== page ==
Magnificent Macrolife

Date November 18, 2014

Ann Tan is a talented and enthusiastic underwater photographer who has been diving the reefs of Singapore’s Pulau Hantu for more than a few years! Having dived some of the most exotic reefs around Southeast Asia, from East Indonesia, East Malaysia and the Philippines to the Maldives, she says, “Pulau Hantu continues to surprise me… there’s nothing more to say.” Have a look at some of her photos from a recent dive at Pulau Hantu to find out what keeps her coming back!

Above: Cuttlefish are masters of disguise and can change their appearance in an instant to either hide from predators, sneak up on prey or when communicating with other cuttlefish. This one has turned yellow and when viewed from the top, mimics a dried leaf.

Hantu’s reefs are a popular place for nudibranch enthusiasts! Above: Gymnodoris rubropapulosa (left) and Reliable chromodoris

Many fantastic nudibranchs make the reefs of Pulau Hantu their home! Even some rare ones like thisĀ Mexichromis multituberculata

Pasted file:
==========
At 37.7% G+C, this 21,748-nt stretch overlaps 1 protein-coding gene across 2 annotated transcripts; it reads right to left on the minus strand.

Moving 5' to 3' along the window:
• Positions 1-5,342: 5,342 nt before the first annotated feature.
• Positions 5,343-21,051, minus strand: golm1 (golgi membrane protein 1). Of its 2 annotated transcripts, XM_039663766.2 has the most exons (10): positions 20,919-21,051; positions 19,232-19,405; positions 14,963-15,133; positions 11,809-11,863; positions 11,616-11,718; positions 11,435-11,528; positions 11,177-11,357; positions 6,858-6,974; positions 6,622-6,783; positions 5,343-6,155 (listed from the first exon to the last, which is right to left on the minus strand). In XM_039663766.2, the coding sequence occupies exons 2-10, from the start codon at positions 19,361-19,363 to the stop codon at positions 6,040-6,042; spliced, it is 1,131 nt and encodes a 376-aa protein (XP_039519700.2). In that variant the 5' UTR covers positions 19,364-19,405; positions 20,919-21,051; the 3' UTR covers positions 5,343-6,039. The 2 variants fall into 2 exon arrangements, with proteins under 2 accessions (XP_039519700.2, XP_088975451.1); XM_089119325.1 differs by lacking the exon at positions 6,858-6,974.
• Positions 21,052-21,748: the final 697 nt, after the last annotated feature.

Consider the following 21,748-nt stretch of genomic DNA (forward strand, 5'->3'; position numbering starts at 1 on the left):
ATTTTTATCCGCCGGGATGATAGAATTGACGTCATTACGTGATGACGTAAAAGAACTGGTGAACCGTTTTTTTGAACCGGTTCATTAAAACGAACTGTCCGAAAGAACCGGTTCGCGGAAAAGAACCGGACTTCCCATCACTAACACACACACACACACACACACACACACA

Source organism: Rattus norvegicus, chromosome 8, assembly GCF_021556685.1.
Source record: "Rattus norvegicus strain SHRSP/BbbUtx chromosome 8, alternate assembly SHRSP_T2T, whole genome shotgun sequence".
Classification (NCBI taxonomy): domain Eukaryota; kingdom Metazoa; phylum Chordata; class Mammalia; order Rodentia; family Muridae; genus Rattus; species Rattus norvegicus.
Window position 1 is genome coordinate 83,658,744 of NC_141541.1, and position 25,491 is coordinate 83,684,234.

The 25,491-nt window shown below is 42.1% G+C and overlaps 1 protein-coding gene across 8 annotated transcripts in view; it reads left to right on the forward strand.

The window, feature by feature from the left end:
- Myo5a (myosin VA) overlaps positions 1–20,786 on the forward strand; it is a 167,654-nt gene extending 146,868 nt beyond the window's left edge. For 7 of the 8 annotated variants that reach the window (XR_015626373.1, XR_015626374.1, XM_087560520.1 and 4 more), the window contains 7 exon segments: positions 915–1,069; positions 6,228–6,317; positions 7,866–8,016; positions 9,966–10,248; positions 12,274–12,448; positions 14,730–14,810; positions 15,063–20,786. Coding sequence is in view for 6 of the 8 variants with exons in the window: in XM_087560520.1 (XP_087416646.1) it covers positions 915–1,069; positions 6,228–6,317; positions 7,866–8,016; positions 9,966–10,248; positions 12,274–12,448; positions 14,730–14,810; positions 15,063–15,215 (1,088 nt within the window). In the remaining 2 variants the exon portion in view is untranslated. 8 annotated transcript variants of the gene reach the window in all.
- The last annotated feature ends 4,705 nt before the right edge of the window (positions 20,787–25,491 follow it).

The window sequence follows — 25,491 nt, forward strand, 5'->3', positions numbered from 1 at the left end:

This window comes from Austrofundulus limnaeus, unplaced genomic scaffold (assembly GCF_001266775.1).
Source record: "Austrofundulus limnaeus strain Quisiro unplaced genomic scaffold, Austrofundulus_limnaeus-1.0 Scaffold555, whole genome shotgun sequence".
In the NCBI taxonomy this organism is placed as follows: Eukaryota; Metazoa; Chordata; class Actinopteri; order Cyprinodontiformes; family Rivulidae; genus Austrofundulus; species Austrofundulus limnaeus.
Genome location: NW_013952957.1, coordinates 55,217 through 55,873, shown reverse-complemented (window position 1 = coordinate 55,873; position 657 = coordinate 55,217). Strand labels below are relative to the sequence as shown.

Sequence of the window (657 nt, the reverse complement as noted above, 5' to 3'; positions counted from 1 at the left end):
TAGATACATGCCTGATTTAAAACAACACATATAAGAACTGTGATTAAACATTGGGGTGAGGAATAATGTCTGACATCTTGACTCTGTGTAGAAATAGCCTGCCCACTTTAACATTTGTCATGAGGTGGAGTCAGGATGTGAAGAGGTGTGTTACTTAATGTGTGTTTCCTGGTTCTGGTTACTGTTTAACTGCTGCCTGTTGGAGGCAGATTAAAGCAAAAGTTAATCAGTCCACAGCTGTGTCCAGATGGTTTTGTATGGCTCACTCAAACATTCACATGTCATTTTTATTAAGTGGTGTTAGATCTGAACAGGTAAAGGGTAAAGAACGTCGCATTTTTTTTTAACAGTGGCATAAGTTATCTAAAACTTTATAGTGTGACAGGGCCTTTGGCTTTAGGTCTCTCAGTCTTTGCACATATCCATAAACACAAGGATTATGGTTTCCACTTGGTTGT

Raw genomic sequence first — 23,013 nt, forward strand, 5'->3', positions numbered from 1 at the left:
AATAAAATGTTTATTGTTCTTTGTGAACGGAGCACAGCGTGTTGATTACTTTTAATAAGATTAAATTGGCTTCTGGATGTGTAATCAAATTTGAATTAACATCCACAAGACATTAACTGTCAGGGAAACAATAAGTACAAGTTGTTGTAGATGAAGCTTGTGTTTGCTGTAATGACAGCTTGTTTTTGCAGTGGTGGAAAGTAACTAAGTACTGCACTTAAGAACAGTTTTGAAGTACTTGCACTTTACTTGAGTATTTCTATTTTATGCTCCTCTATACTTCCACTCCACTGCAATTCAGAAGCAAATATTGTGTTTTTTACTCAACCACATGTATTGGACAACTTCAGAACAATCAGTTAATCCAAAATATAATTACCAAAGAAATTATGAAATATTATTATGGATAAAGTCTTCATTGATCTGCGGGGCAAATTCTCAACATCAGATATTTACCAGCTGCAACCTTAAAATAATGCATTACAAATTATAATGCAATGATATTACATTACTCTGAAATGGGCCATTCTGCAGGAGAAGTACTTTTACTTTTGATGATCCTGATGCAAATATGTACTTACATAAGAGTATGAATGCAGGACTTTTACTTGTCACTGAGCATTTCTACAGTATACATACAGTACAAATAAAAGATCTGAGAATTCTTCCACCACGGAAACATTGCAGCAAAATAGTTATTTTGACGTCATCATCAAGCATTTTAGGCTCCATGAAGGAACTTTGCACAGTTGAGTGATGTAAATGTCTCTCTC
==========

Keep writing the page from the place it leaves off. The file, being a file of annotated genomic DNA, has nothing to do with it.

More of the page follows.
Hypselodoris bullocki

Tambja nudibranch

Jorunna funebris or Oreo-cookie nudi

Glossodoris cinta

Crinoids can be a habitat for many small commensal animals, like this glass shrimp!

Squat lobsters hiding in crinoids are always a special find!

Carpet eel-blennies are often mistaken for eels or snakes, but they are in fact fish related to Dottybacks. This one has most of its body buried under the sand. They are very shy and often rely on remaining hidden to avoid getting noticed. If that fails, they will attempt to slither away swiftly and stealthily.

The sandy seabed may not look like much of a habitat, but it conceals many cryptic critters such as this Crocodile flathead goby

The low visibility means pelagic fishes may sometimes be difficult to spot. Good thing there are fish like these False clown anemonefish to keep photographers occupied! Anemonefish often share their anemones with a few other commensals, so it’s always worth spending sometime peering around the anemone.

Pipefish favour the nooks and crannies of the coral reef, and can also be found hiding amongst the sea algae.

Tigertail seahorses come in many colour variations from yellow and brown stripes, to pale beige and bright yellow! To see more photos from this dive, visit the Hantu Blog Gallery!

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